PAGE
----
In 2012, author Eric Klinenberg released his book entitled “Going Solo: The Extraordinary Rise and Surprising Appeal of Living Alone.” In preparing this work, Klinenberg tapped into an array of studies, resources and his own research to come up with two ideas. First, human beings are social creatures. And second, these social creatures, more and more, are opting to be single.
According to Klinenberg’s research, unlike the middle of the 20th century, during which more people were getting married, these days, more than 50% of American adults opt to remain single.
Additionally, 31 million Americans (one out of every seven adults) live alone. Furthermore, he notes, people living alone make up 28% of all US household. In his words, it “means that they are now tied with childless couples as the most prominent residential type – more common than the nuclear family, the multigenerational family, and the roommate or group home.”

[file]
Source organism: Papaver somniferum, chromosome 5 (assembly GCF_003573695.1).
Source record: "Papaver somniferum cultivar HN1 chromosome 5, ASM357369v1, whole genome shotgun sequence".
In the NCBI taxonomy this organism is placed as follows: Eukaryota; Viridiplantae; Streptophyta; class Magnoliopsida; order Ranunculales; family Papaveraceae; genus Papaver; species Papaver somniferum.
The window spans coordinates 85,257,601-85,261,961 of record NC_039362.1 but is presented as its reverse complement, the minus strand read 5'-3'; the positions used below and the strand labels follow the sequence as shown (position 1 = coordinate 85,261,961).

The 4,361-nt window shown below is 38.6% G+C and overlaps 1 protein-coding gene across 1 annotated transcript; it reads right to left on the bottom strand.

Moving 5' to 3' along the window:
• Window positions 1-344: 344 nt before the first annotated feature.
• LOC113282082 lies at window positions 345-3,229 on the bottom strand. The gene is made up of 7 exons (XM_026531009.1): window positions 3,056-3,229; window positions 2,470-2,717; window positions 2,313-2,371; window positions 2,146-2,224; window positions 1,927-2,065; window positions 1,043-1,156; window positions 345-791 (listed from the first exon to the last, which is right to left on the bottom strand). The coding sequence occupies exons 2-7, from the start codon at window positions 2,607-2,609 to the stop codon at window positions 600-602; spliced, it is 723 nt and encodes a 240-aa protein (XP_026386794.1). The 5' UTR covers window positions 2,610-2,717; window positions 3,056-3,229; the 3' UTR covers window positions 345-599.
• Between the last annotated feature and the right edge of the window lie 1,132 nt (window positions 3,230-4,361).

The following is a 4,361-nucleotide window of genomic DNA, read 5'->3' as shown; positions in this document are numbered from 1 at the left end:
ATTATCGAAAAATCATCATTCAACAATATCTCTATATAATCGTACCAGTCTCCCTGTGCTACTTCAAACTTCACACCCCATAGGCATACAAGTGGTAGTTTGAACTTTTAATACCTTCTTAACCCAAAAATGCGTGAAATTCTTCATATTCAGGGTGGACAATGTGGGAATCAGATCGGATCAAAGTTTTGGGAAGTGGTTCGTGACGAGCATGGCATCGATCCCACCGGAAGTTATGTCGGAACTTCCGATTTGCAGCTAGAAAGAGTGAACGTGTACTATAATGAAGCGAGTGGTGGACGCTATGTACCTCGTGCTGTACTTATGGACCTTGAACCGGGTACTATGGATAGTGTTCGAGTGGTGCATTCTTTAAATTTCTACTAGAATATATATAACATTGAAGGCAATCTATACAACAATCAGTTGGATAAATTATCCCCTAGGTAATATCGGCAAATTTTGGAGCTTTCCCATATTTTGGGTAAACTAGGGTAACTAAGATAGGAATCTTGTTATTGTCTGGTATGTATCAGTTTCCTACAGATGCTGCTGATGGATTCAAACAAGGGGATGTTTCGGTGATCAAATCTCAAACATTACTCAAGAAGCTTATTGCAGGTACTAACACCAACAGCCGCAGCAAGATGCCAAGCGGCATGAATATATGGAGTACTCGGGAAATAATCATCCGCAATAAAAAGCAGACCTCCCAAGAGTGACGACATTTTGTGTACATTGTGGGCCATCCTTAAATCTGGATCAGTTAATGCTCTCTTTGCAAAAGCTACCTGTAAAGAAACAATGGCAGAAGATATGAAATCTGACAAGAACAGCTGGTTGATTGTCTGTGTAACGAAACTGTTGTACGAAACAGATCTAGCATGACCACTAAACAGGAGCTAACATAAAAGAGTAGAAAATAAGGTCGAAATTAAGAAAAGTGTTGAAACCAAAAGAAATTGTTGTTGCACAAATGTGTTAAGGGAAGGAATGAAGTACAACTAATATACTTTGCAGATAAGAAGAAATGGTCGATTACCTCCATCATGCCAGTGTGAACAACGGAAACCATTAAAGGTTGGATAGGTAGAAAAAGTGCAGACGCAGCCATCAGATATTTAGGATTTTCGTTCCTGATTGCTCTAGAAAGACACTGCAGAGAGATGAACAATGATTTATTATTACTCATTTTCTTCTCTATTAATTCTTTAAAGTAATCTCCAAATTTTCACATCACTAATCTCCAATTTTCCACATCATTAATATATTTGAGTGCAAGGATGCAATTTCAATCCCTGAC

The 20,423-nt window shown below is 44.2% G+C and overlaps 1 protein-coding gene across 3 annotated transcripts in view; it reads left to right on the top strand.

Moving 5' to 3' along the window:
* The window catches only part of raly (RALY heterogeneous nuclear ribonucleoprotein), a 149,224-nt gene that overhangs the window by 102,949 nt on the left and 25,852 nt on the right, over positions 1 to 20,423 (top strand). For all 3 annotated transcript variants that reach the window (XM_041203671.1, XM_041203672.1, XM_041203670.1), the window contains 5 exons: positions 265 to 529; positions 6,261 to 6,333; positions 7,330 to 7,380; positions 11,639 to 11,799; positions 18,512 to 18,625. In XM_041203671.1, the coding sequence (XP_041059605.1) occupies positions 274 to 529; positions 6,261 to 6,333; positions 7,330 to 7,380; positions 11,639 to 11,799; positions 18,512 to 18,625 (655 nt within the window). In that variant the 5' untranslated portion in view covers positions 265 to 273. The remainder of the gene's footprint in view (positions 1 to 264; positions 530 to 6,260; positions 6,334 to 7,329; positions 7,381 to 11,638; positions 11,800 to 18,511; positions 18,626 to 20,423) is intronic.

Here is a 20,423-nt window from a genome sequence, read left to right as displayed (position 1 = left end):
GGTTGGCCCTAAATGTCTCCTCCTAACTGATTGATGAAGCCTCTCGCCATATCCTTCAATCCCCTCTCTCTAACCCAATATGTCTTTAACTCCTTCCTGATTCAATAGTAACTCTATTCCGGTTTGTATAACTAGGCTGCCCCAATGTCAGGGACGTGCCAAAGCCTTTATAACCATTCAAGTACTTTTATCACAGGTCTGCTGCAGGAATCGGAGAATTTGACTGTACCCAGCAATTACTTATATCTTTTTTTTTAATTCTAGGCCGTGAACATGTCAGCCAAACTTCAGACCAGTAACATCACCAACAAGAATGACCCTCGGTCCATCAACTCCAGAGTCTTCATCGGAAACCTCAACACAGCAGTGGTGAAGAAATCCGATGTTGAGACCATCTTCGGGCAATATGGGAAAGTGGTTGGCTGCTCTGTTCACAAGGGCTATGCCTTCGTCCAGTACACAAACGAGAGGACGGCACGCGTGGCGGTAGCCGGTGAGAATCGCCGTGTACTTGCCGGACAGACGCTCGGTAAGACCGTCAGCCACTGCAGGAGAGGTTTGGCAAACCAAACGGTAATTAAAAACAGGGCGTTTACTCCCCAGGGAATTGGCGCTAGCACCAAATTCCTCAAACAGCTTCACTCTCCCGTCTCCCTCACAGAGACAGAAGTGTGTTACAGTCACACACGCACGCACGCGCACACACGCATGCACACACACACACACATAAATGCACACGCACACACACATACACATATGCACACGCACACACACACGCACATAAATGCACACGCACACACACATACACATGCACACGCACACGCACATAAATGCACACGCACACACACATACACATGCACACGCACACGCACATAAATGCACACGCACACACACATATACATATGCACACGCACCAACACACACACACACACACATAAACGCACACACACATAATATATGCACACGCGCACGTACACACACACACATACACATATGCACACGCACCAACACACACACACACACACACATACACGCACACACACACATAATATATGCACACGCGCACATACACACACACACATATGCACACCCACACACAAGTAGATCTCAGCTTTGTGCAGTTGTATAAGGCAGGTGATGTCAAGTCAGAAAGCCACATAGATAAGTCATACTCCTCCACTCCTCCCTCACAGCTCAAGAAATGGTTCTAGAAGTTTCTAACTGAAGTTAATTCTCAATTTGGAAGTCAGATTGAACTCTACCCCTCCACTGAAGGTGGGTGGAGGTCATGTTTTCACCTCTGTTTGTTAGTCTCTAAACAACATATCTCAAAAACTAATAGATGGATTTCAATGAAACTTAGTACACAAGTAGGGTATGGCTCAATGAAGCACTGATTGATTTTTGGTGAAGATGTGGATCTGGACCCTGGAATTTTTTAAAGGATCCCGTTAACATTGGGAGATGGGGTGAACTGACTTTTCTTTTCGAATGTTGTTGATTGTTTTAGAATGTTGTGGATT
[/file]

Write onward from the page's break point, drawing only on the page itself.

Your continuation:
A few other interesting facts he brings into the discussion are that
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